For more Mobile coverage:


It’s Here! Spotify Is Coming to the U.S.

Posted: 13 Jul 2011 03:39 PM PDT


After months of speculation and rumors, much-lauded European music service Spotify is coming to the U.S. with all four major labels on board.

Starting Thursday morning, folks in the U.S. will be able to sign up for both paid tiers of Spotify’s service: $4.99 per month for its unlimited, ad-free service, and $9.99 per month for the premium, mobile service.

Its free service, which limits listening somewhat, will roll out to users via invites over the next few weeks, as we heard earlier this week.

“We want to see how it goes,” says Ken Parks, chief content officer at Spotify. “It’s not unusual for services to do so. We want to test it, let users play with it.”

The service will be available on all the platforms that currently feature it in Europe — iPhone, Android, Symbian, Windows Phone and Palm — as well as consumer electronics devices like Sonos.

Upon launch, Spotify will be the only free, on-demand service available in the U.S. on mobile and desktop (Slacker Radio does have a free tier, but not for on-demand listening), which will definitely make it enticing to users.

“Spotify is simply a better experience,” Parks says when asked how Spotify feels going into a market already crowded with music subscription services. “It’s lightning fast. It’s dead simple to use. We’ve made it very easy to share music. And we’ve made it extremely easy to share your collection with friends. Free is also pretty great value.”

Parks says that Spotify aims to capitalize on buzz around the product at launch in order to drive awareness. Recently, All Things Digital unearthed marketing documents that indicate that Spotify is extremely optimistic about projected membership numbers, aiming to garner 50 million U.S. users in one year.

Currently, Spotify has one million paying subscribers across the U.K., Finland, France, Netherlands, Sweden, Norway and Spain, so the 50 million number seems a little inflated. Still, the service’s integration with Facebook will help drive awareness to its existence, as shared music begins to show up across users’ social streams.

Parks was mum when it came to rumors that Spotify and Facebook are teaming up to launch a streaming music service. “It’s not secret that we have worked together in the past and have a great relationship,” he says. “We continue to work together and have a great relationship.”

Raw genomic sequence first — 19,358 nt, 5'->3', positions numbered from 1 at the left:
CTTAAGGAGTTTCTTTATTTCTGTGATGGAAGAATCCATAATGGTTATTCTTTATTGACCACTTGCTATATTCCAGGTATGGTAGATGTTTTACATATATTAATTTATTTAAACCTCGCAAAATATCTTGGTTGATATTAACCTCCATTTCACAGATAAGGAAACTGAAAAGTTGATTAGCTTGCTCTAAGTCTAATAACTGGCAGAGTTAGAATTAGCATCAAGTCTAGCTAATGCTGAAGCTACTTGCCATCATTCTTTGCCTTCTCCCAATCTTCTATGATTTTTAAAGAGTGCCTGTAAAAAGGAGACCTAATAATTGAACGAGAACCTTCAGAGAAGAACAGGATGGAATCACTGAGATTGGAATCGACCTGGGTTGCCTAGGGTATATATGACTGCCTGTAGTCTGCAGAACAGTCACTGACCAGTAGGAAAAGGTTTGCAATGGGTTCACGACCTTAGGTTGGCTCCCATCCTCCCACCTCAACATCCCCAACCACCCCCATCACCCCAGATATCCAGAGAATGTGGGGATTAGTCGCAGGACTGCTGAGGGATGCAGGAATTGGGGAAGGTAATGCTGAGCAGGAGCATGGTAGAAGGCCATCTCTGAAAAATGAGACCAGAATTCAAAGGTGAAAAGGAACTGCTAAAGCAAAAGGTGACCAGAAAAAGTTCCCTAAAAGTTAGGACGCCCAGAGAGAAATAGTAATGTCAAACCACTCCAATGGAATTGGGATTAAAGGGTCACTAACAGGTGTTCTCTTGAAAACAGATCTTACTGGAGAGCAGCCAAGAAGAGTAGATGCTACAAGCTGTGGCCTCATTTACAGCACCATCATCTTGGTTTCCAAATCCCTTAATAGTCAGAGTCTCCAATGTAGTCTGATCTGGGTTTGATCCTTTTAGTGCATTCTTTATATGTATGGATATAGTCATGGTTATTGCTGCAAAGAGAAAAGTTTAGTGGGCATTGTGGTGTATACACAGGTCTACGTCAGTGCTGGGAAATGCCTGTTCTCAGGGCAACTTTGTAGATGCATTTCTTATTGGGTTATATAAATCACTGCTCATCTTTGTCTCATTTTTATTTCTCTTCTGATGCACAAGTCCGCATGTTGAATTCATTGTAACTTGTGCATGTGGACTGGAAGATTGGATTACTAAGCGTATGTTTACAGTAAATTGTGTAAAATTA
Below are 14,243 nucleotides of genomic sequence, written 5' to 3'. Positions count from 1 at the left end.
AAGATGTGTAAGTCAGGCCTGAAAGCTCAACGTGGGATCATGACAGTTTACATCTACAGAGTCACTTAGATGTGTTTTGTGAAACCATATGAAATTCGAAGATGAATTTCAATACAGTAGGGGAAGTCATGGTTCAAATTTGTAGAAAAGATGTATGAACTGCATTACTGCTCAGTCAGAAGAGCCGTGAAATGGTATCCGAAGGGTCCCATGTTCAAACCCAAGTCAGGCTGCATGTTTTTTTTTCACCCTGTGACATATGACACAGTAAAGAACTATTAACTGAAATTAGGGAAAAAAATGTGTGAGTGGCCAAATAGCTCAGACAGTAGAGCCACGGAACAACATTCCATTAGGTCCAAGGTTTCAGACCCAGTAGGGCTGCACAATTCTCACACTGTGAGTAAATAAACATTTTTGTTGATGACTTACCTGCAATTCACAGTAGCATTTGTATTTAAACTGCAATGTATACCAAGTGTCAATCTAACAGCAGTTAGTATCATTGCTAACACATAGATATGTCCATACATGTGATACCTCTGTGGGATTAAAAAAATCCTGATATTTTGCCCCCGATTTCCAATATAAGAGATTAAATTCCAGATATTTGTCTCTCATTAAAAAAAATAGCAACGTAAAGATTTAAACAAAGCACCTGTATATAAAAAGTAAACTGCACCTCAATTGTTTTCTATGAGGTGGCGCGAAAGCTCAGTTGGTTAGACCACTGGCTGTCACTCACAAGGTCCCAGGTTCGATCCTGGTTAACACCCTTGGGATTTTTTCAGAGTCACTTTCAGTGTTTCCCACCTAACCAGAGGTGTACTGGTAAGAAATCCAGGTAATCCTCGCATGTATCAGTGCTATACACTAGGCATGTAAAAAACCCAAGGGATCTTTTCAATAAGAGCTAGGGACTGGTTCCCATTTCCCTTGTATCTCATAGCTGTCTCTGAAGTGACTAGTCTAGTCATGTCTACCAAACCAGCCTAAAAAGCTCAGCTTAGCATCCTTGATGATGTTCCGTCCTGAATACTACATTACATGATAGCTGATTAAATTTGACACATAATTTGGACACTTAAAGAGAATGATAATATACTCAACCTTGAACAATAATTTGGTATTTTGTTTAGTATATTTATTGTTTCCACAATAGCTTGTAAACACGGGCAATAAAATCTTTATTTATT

More About: android, iphone, music, record labels, sonos, spotify

For more Media coverage:


Are We In A Tech Bubble? Here’s The History [INFOGRAPHIC]

Posted: 13 Jul 2011 03:07 PM PDT


We’ve spent the past year wondering whether we’re currently in a tech bubble akin to the last decade’s dotcom boom.

Mashable has offered facts and opinions on both sides of the question. We’ve heard that the current boom is much different from the heyday of the late 1990s and that we have cause for confidence.

But we’ve also heard (from the likes of legendary investor Warren Buffet, no less) that the newest crop of tech darlings are highly overvalued at worst and unpredictable at best.

And we’ve even asked you, our readers, what you thought about current startup valuations and funding amounts. (Most of you responded that you were not optimistic about the future of the tech startup ecosystem.)

Now here are a few straightforward graphs and charts (created by KISSmetrics and FeeFighters) to help you get some better perspective on the issue. Clearly, the dotcom era was a different beast. But looking back on that insanity should help temper our excitement about new technologies with realistic revenue expectations.

Click image to see full-size version.

Top image courtesy of iStockphoto, patrickheagney

More About: bubble, investment, startups, tech bubble, technology

For more Tech & Gadgets coverage:


The Love Equation: How Match.com Calculates Your Ideal Mate

Posted: 13 Jul 2011 02:49 PM PDT


Nearly all of us have spent time pondering what makes two people a compatible couple, but few have put as much time, money and Ph.D.s behind this question as Match.com.

When the site started in 1995, online dating was an obscure (and somewhat dubious) practice. Now one in every five new relationships starts with online dating, according to a study it commissioned.

Matchmaking has never been a simple business, but when you add 16 years of data from a site that Compete.com estimates has about 14 million unique visitors per month, there’s endless opportunity for complexity. About three years ago, the company decided to delve into that data to help improve its matches.